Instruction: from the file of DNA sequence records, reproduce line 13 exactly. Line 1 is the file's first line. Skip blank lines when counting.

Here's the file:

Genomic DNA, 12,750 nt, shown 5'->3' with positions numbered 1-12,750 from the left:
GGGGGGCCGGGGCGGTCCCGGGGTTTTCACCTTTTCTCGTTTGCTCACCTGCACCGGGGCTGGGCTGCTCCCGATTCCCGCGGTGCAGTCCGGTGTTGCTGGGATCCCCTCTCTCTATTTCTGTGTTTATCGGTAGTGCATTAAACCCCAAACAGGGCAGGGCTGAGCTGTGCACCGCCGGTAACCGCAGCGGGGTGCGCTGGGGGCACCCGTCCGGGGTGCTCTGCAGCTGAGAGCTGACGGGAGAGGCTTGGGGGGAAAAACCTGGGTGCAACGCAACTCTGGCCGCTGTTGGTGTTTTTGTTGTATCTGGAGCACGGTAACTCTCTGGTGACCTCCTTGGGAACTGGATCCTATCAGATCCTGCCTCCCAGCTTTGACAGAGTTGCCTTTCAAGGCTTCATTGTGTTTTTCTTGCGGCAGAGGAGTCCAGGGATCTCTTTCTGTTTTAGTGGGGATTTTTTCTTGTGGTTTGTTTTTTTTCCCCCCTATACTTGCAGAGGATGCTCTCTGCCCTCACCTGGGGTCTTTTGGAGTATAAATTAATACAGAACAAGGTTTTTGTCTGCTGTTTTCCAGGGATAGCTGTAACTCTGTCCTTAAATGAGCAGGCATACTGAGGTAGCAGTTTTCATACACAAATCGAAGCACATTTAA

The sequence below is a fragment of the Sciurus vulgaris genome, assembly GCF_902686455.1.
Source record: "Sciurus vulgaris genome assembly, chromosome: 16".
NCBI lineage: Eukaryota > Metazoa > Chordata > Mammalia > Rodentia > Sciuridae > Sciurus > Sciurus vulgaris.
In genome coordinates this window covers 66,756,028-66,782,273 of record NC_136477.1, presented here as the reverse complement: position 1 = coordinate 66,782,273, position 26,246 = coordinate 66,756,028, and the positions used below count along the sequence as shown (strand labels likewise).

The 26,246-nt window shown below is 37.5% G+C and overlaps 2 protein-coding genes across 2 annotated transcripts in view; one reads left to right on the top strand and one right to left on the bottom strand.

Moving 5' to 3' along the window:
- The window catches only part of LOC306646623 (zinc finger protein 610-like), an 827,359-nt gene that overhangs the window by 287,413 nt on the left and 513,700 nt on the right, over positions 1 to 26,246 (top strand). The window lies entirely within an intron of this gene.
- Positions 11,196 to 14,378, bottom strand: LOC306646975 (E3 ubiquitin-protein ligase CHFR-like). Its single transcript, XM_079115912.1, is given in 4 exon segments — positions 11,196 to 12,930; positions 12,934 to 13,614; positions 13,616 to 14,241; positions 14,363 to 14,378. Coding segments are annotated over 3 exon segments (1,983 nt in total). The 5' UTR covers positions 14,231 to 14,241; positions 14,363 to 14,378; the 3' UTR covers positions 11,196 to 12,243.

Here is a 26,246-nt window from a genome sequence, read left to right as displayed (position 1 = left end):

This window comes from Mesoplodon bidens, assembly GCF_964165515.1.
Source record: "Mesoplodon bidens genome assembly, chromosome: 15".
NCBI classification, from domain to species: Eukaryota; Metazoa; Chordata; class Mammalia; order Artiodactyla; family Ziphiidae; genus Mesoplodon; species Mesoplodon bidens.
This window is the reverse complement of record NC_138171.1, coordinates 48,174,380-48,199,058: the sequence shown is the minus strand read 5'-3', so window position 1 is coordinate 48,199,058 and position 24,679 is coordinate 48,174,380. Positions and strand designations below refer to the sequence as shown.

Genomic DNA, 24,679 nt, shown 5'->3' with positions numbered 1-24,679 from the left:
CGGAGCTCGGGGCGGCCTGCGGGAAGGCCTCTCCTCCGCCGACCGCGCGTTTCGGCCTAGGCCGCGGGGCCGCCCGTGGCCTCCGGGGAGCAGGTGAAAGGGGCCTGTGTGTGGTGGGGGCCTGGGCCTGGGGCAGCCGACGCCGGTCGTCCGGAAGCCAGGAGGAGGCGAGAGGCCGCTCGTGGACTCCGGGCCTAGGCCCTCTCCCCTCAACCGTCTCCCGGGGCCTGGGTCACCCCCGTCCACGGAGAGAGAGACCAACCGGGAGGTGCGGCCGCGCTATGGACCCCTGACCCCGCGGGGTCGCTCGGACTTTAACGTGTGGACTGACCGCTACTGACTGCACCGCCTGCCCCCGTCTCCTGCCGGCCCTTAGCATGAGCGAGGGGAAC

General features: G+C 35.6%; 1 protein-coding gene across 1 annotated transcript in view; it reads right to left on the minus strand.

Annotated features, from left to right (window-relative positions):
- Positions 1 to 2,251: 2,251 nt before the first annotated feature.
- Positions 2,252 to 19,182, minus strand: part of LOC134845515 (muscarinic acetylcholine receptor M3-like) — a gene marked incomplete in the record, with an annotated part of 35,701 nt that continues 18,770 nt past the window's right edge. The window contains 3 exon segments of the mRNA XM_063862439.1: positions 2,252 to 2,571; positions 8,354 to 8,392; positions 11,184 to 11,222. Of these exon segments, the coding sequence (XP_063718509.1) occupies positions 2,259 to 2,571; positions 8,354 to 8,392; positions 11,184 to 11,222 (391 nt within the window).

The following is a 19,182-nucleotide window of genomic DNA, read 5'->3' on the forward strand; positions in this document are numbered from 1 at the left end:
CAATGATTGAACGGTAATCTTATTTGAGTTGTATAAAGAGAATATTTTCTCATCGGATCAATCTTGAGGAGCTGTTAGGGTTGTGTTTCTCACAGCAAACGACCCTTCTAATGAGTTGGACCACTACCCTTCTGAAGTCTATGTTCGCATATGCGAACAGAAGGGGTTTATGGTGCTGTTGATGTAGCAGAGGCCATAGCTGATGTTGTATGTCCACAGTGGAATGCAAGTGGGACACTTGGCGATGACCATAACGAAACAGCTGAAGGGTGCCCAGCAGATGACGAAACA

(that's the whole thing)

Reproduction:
Source record: "Mesoplodon bidens genome assembly, chromosome: 15".